Talk about covering your butt. For some time now environmental activism group Greenpeace has been running an aggressive campaign against Kimberly-Clark (KC), the $19-billion a year paper-products behemoth, to convince the company to adopt more eco-friendly practices. Greenpeace has alleged that the maker of Huggies and Pull-Ups has been buying wood pulp from ancient, clear cut forests in Canada and using it in paper products.
Today Greenpeace and Kimberly-Clark execs announced a deal to reduce the company's use of old growth forests, according to The Washington Post. Kimberly-Clark's other brands include Scott, Kleenex, and Cottonelle, among others. The company's products occupy a huge chunk of shelf-space in the paper section of the average supermarket.
The capitulation by the paper giant is more evidence of how much influence environmental issues are having on the board rooms of big companies such as Wal-Mart and McDonald's. And Greenpeace certainly put up a fight, according to eco-blogger and journalist Marc Gunther. The group built an anti-Kimberly-Clark website (http://www.kleercut.net) and were arrested at the corporation's offices in Knoxville (Tenn.) while protesting.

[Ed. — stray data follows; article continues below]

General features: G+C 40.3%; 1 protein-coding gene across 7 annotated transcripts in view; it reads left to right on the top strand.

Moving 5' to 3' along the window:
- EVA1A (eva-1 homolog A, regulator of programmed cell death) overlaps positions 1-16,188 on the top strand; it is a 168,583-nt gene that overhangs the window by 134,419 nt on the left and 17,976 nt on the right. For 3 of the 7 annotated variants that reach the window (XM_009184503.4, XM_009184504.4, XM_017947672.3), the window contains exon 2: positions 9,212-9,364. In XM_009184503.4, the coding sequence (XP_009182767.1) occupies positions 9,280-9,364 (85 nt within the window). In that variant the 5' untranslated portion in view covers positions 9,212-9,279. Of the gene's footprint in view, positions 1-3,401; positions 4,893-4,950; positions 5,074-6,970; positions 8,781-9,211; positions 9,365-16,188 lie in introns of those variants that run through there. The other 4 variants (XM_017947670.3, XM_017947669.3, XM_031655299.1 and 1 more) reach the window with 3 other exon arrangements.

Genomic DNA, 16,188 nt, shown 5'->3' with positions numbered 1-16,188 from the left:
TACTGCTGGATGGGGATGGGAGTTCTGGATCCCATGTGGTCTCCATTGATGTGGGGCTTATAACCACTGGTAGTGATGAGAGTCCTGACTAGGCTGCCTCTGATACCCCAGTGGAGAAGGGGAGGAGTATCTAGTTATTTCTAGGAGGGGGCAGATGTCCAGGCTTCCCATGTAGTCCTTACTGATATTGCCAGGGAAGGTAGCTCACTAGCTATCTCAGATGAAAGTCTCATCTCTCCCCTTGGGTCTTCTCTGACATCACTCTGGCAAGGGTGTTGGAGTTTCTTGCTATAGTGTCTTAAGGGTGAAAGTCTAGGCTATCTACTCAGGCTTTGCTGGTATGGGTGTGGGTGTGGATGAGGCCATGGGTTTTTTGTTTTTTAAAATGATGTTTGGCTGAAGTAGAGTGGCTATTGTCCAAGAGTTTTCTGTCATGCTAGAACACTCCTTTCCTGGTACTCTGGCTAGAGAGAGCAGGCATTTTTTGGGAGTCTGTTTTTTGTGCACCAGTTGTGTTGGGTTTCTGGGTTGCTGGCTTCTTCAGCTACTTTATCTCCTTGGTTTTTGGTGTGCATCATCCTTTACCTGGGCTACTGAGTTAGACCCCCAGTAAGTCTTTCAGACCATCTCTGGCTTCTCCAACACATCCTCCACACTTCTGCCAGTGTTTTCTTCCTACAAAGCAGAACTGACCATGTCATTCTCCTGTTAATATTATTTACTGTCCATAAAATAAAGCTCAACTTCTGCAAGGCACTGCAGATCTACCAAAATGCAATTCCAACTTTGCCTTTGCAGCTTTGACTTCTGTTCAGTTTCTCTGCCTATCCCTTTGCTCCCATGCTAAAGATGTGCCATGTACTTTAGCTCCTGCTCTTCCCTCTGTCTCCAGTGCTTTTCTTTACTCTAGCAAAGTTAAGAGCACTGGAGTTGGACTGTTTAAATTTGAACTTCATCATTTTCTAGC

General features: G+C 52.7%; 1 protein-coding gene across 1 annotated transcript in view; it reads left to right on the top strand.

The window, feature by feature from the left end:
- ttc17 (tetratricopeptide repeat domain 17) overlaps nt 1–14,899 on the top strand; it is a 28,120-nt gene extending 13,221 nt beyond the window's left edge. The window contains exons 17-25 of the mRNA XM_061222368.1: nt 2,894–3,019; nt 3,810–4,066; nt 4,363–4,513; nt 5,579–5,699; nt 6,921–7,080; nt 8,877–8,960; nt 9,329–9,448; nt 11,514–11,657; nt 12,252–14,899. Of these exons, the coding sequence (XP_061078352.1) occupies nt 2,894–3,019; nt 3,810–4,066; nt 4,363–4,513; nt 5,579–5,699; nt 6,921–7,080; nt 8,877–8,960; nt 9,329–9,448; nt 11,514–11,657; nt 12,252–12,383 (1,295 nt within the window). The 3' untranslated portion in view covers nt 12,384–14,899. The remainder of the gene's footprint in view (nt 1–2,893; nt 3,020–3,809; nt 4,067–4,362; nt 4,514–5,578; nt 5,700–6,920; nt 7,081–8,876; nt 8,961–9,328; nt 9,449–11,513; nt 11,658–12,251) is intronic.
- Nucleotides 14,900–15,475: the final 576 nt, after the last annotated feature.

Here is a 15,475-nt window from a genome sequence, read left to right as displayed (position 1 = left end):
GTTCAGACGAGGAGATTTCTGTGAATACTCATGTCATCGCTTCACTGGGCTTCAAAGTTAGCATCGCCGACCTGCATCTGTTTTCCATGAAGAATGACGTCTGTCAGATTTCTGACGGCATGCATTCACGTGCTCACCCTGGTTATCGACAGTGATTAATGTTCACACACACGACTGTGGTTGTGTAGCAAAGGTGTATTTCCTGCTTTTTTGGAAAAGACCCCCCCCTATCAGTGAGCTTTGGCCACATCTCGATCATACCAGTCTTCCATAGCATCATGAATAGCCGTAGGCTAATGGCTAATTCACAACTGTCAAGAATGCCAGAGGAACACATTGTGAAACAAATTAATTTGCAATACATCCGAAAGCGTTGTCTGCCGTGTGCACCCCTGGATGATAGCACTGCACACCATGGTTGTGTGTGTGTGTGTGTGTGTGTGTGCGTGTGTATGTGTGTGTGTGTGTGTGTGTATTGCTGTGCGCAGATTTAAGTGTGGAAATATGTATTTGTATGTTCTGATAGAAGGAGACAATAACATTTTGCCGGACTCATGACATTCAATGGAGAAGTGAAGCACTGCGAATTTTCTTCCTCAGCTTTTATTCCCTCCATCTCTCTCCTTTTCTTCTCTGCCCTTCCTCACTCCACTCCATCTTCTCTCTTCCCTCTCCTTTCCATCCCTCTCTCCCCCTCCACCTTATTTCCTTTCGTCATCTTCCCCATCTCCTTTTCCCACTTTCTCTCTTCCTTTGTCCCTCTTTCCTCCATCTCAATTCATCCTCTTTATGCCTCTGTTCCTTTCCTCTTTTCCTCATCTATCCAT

Greenpeace persuaded dining halls at Harvard University and a handful of other colleges to cease purchasing all Kimberly-Clark products. The activists also stood down the Cottonelle "Be Kind To Your Behind" Puppy Bus while the vehicle was on publicity campaigns in New York and Philadelphia.
The deal validates the pressure tactics undertaken by Greenpeace but also underscores how savvy use of guerrilla protesting combined with internet tools allows protest groups to up the ante on large multinationals. Aside from the website, Greenpeace also produced a popular video detailing its gripes with Kimberly-Clark. Eco-blogs, like TreeHugger.com, piled on, keeping the issue on the front-burner. So the deal is no surprise as Kimberly-Clark realized it was getting a marketing black eye and losing millions of potential customers.
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